OCEAN CITY – The Town of Ocean City is looking to form a Boardwalk Regulation Task Force that will weigh ongoing issues with street performers on the Boardwalk and make recommendations to the Mayor and City Council about changing local laws.
This week the Mayor and City Council decided to pass forward legislation approving the formation of a task force to study issues regarding Boardwalk regulations.
According to City Manager David Recor, the town’s legal counsel regarding street performers on the Boardwalk is Venable LLP, and its scope of services includes the formation of a task force to study current Boardwalk regulations and make recommendations, as appropriate, in connection with the impact of recent court rulings addressing regulation of the Boardwalk, such as steps that the town has taken to satisfy those court rulings; issues that have arisen as a result of the town’s implementation of those court rulings; the current state of applicable law; and any revisions to the Town Code to address issues relating to the regulation of the Boardwalk.
A draft resolution before the Mayor and City Council on Tuesday afternoon stated, “Ocean City’s Boardwalk is a popular attraction, it is necessary to regulate Boardwalk behavior in order to ensure equal access, public safety and maintenance of a family friendly atmosphere. The laws regulating commerce, performances and noise on the Boardwalk have been the subject of challenges on First Amendment grounds that have resulted in revision of those laws and those revisions in turn have resulted in many issues.”
The Resolution furthers, “the Mayor and City Council are working towards enacting laws regulating conduct on the Boardwalk that will not offend the First Amendment but take into account needs of various constituencies, including the street performers.”
Over the last year, the office of City Solicitor Guy Ayres has conducted about 30 interviews of approximately 30 individuals who were either property owners, store owners or street performers on the Boardwalk.
“As a result of that, it is our recommendation that a task force be formed to conduct public hearings that would be advertised, the public would be involved and the task force would forward a recommendation if any, of any potential changes to ordinances that would affect the street performers on the boardwalk,” Ayres said. “The only recommendation that we have as far as the membership of the task force is no fewer than five members and no more than seven members, and at least one street performer on the task force because they truly know what’s going on up there. From the street performers that we interviewed we thought they had some very good ideas, and I think they would be an integral part of the task force.”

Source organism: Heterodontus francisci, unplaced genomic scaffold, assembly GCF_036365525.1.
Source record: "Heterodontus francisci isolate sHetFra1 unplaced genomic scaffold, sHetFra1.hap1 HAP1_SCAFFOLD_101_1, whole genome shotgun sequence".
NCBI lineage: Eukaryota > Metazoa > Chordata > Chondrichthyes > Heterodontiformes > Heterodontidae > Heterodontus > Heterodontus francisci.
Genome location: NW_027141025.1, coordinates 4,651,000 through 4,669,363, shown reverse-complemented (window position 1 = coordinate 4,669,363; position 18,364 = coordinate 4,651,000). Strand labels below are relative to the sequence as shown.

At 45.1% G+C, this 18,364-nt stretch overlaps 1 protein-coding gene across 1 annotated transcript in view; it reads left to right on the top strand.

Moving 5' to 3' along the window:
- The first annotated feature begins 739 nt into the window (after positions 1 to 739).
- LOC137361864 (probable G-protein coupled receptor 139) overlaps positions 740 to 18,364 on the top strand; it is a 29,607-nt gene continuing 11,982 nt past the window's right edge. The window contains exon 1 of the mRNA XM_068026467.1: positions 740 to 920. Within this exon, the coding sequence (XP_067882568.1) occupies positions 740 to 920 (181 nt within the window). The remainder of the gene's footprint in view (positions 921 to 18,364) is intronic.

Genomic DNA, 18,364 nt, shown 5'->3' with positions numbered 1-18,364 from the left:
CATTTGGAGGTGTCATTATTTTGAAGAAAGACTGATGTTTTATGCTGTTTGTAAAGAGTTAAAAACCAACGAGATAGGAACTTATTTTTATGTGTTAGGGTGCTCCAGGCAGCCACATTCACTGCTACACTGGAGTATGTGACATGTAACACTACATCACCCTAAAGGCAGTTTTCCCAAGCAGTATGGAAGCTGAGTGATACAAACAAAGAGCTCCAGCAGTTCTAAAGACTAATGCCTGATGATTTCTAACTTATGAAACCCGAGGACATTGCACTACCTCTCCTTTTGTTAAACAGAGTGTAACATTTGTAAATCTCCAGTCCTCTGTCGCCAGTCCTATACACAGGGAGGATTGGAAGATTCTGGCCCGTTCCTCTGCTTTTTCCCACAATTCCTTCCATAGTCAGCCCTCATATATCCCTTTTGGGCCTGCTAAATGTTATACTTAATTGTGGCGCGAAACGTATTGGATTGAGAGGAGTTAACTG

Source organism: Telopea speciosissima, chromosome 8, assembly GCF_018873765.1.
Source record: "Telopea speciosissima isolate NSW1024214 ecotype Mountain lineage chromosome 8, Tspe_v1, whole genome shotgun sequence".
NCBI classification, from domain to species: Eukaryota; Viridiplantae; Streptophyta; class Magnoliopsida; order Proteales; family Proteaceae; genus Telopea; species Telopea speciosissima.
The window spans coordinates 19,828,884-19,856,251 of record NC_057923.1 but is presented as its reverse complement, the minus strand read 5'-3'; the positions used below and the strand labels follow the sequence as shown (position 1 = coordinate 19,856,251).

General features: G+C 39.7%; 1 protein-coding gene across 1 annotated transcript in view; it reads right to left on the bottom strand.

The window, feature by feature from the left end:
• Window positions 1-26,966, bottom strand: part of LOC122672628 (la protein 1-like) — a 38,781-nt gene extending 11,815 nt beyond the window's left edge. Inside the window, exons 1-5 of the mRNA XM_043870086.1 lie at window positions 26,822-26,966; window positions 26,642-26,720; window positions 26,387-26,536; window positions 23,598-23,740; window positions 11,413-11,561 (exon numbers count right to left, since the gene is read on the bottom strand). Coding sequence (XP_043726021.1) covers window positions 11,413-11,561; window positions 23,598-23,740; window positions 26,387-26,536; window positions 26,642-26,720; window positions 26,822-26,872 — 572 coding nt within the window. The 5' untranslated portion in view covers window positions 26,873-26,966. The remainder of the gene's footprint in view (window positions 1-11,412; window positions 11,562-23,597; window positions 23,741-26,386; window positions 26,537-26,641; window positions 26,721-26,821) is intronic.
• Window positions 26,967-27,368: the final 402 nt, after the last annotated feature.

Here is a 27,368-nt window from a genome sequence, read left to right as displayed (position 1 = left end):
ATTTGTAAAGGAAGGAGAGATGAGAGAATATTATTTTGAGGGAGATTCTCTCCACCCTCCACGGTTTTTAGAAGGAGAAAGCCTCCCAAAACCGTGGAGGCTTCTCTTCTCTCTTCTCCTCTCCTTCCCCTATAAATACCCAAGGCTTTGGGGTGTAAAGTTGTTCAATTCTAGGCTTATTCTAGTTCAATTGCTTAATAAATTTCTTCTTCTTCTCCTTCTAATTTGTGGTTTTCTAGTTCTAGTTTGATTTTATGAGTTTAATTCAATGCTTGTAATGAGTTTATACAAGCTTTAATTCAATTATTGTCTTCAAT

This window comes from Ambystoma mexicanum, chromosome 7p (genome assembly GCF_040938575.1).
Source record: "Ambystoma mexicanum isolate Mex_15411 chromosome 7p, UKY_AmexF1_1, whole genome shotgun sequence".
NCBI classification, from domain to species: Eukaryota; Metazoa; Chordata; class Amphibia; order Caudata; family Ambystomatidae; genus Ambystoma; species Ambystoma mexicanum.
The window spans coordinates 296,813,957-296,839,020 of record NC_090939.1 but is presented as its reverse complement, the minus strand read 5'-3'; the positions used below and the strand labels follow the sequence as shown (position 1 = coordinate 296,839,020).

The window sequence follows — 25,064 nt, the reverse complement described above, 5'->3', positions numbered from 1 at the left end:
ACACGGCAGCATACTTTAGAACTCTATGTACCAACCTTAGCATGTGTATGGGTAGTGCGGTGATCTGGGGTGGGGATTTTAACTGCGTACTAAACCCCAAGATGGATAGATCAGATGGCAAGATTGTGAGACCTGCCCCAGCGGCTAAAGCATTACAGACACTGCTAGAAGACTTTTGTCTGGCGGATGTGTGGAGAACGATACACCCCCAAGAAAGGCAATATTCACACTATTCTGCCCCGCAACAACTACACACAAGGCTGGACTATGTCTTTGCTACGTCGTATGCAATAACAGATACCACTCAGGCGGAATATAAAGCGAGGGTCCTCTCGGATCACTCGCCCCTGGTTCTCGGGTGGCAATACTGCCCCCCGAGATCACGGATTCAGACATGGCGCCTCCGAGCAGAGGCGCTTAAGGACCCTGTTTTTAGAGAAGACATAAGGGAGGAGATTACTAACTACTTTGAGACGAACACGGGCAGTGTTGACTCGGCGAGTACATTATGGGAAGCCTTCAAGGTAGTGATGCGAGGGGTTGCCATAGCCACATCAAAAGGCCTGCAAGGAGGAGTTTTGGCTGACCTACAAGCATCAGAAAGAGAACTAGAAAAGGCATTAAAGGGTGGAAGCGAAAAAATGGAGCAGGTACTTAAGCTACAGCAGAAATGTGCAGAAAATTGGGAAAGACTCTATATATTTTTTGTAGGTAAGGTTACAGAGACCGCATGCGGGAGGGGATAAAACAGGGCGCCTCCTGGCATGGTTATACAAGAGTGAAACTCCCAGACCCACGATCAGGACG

The Mayor and City Council voted unanimously to move the approval of the task force to a legislative session for approval.
During the public comments portion of the meeting, Frank Knight approached the council representing the Boardwalk Development Committee of the Ocean City Development Committee requesting a member of the committee serve on the task force.
Boardwalk performer/spray paint artist Mark Chase also came before the Mayor and City Council. Chase initiated a law suit against Ocean City a few years ago and would like to be a member.
“I would like to donate my time to be part of this task force,” Chase said. “I have a lot of valuable information. I will be on the Boardwalk now for six years, so if you guys will have me I would love to be part of it.”
In June 2011, the council passed an ordinance requiring street performers to register at City Hall and pay a nominal fee for the registration. The ordinance also addressed where buskers could perform on the Boardwalk and included language implementing a 30-foot rule for noise associated with the performances.
Almost immediately, the town’s new ordinance was challenged by Chase, who asserted it violated his First Amendment rights. A U.S. District Court judge ultimately sided in large part with Chase on the First Amendment issues. As a result, the federal court ruling allowed street performers and artists to sell or collect money for certain expressive materials but the town prevailed on the location issue, particularly N. Division Street, which provides access for emergency vehicles.
In 2013, a Boardwalk street performer who plays an amplified violin successfully challenged the section of the town’s ordinance regarding noise. A federal judge ruled against the Town of Ocean City in a civil suit that challenged the 30-foot noise ordinance for street performers on the Boardwalk.
Last summer a pole dancer made national news when she repeatedly set up shop on the Boardwalk and collected tips from pedestrians. The recent court ruling prevented the city from being able to limit her shows in any way.